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Portraits of the Homeless, Part III: Does It Matter?

Painting portraits of the homeless: does it matter? My first reaction and perhaps yours too would be, yes, of course it does! But my honest question in the middle of this undertaking is: does it really? Perhaps it is just the mid-project blues, the time when the honeymoon and initial excitement is behind me and the bulk of the (visible) work continues to lay in front of me. Maybe it's time to thumb through Steven Pressfield's The War of Art to get motivated again. Whatever it is though, I can feel it from the people who stay at the Shelter as well. Last night the cinder block walls and soul-eviscerating florescent bulbs had their way: no one spoke to me for the first hour. I mean, they said hi when I first came in. And then the tv took over from there. The television is always on when I'm there, and that's okay. We all need a break from our realities at the end of the day. It doesn't matter if it's watching television, getting online to game, reading a good book, or indulging in a glass of wine---we need the mental rest while we're still awake. So I get it. But last night was really different than any other night that I have shown up. The tv had never been so dominant before. It felt pointless for me to be there.

Yes, at this point I do have all of the consents that I need. That part of the project is done. Do I really need to show up anymore then? I thought I did. I thought I would be a consistent visitor, not for my own agenda anymore, but just to be there with them. The word "friend" for me is one that I don't bestow around lightly, and I would hesitate to use it for any of the guests at the Shelter. But they all have an aspect of that word that is true: I genuinely care about them. Can they see that? I don't know. Are they frequently abandoned by people in their lives? Probably. Have they quit on themselves? Maybe and maybe not. Truthfully last night I felt somewhat abandoned by them. I know that it's not about me though. It surely wasn't intentional. I'm just a part of the scenery now, the artist who shows up and draws and hangs out. So do I bother being there if I don't feel like I'm making a difference?

The last 30 minutes of my stay there last night was good, however. I met an older Navajo man, and although he had no artwork to show me, I know that he is an extraordinary artist. He saw my doodle on the notepad in front of me and the fire kicked up behind his hardened irises (why can't I see the pupils?!). He spoke slowly and expressively about being a teenager, up late every night in his family's one room house, creating his own world with chalk on paper by the light of kerosene lamps while his parents and siblings slept around him. I hadn't met this man before and I may not meet him again, such is the way of this wandering crowd. I learned his name in English, and then I asked him how to say his name in Navajo. He wasn't born with a Navajo name, he told me. He joked that he was from England instead of the reservation. We laughed. Then he proceeded to give me a Navajo name. I was honored. And yet, it remained in my own thinking that I was not there to gain anything for myself. Later it occurred to me that perhaps by giving a name, that was all this man had to offer. Finally he, who has nothing, could give something to someone else. He was the gem of my night last night because I think that there was something about going there that I was doing for myself. Ah, and here comes the epiphany... although it didn't start this way, I have begun to make my visits personal and therefore selfish. It is time for me to step back again and keep it professional. Indeed it is time to focus on the job of creating the portraits alone. Let them be them for a while and me be me. I trust that something inside of me will let me know when it is okay to go back. Wow, what a relief to discover this notion while typing out this post! (Thank you, dear reader, for your patience traveling this road with me today.)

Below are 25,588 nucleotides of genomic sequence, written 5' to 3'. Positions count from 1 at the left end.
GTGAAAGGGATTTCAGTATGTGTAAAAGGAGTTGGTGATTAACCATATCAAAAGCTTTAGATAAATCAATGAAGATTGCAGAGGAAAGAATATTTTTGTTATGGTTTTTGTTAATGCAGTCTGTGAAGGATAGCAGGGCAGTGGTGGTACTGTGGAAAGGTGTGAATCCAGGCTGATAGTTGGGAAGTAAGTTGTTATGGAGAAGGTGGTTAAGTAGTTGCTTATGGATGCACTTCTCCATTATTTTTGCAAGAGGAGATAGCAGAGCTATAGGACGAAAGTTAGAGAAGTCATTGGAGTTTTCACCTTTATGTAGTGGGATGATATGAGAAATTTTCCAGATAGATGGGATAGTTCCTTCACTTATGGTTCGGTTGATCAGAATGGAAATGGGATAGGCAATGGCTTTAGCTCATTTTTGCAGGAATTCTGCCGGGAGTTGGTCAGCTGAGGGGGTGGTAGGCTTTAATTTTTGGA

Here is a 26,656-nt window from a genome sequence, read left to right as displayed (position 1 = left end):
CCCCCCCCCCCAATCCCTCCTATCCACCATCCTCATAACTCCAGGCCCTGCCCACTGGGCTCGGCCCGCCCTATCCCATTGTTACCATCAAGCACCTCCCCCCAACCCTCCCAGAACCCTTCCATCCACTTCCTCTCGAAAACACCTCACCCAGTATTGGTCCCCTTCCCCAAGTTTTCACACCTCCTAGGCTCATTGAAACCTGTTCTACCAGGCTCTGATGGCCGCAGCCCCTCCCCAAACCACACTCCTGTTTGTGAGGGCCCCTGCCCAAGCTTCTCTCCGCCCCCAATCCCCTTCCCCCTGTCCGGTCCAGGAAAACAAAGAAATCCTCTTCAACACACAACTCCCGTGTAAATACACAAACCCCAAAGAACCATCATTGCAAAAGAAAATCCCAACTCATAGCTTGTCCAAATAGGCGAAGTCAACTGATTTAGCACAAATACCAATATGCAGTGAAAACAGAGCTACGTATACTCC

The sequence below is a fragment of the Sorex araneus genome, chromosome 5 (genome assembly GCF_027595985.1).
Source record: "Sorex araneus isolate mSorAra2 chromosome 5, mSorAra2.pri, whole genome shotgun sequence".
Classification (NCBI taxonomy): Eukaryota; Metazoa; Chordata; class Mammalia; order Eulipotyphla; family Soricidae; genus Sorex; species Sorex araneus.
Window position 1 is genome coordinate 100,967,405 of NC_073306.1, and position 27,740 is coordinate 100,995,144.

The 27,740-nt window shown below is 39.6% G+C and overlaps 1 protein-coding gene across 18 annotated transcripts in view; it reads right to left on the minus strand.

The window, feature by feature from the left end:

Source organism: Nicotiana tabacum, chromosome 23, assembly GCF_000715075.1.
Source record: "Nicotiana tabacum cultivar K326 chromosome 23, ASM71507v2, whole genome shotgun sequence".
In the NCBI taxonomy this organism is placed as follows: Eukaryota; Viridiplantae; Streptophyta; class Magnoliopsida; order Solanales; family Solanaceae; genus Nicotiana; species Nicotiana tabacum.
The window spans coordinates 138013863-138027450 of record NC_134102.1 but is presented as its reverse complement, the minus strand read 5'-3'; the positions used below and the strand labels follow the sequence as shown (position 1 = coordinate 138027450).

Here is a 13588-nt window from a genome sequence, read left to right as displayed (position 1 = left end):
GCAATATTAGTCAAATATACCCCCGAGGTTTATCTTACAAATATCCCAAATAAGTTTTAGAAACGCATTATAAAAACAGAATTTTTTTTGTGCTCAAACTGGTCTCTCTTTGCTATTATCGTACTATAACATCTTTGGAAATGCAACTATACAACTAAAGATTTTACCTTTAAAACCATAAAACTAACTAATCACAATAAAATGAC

This is such a strange, difficult, and enlightening journey. So does it matter? I have to believe so. To use a metaphor: I have attempted to plant some seeds of hope. It doesn't mean that they will take to the ground. It also doesn't mean that the plants always need the light of the sun. Resting in the night is also right and good.

Bronwyn BeattaComment